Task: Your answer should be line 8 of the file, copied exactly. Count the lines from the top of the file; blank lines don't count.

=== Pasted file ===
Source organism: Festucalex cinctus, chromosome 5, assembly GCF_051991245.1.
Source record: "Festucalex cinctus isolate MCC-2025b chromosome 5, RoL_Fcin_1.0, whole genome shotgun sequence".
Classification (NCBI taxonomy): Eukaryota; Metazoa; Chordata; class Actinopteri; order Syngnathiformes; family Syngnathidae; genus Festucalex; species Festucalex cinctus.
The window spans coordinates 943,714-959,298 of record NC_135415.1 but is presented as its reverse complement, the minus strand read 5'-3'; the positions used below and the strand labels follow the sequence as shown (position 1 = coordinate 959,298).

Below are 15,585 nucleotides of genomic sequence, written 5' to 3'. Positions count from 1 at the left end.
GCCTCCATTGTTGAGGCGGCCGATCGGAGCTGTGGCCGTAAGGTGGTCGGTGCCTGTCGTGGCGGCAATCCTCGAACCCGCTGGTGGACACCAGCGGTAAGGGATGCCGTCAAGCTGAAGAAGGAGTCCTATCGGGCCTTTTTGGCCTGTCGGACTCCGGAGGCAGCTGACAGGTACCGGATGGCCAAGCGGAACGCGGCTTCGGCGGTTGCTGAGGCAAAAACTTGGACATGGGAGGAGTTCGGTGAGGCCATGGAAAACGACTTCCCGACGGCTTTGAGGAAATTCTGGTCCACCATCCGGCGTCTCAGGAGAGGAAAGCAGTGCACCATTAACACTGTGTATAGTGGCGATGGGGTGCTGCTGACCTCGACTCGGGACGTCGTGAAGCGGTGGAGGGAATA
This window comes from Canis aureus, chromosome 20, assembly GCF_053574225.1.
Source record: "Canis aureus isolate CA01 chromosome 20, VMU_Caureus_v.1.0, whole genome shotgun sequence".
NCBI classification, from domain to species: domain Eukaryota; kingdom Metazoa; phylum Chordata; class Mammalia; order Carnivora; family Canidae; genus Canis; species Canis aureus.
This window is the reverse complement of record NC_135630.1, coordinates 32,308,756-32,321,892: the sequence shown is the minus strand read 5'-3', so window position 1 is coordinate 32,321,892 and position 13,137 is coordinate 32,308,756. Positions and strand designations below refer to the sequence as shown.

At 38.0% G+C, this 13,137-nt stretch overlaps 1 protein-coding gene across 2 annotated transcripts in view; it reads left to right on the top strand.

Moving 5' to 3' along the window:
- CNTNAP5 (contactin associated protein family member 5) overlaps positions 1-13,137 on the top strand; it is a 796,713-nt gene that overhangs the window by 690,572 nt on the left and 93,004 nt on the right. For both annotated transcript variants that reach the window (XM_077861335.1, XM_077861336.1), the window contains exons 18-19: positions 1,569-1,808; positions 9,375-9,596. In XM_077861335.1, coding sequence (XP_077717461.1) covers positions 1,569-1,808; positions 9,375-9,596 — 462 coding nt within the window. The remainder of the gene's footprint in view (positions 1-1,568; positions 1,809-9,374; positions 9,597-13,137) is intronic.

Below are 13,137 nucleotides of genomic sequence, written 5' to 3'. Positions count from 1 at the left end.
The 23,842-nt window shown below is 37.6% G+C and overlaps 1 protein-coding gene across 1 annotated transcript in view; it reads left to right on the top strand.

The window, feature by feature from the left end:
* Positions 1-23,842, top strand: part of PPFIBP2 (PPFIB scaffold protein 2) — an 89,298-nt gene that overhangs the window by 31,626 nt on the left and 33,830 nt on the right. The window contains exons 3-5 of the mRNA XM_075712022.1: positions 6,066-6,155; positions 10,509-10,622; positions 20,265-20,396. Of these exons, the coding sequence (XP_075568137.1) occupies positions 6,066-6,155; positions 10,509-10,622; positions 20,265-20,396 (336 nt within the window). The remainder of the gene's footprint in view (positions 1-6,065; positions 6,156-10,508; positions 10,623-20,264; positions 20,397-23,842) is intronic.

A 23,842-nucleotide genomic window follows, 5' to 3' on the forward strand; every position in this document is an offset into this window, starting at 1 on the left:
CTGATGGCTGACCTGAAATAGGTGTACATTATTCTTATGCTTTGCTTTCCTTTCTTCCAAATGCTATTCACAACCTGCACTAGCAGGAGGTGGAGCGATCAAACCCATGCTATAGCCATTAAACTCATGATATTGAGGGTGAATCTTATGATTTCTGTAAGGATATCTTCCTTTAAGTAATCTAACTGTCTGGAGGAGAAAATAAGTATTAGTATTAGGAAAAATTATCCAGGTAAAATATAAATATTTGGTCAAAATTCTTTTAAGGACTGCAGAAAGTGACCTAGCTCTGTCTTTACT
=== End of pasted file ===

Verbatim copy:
Source record: "Canis aureus isolate CA01 chromosome 20, VMU_Caureus_v.1.0, whole genome shotgun sequence".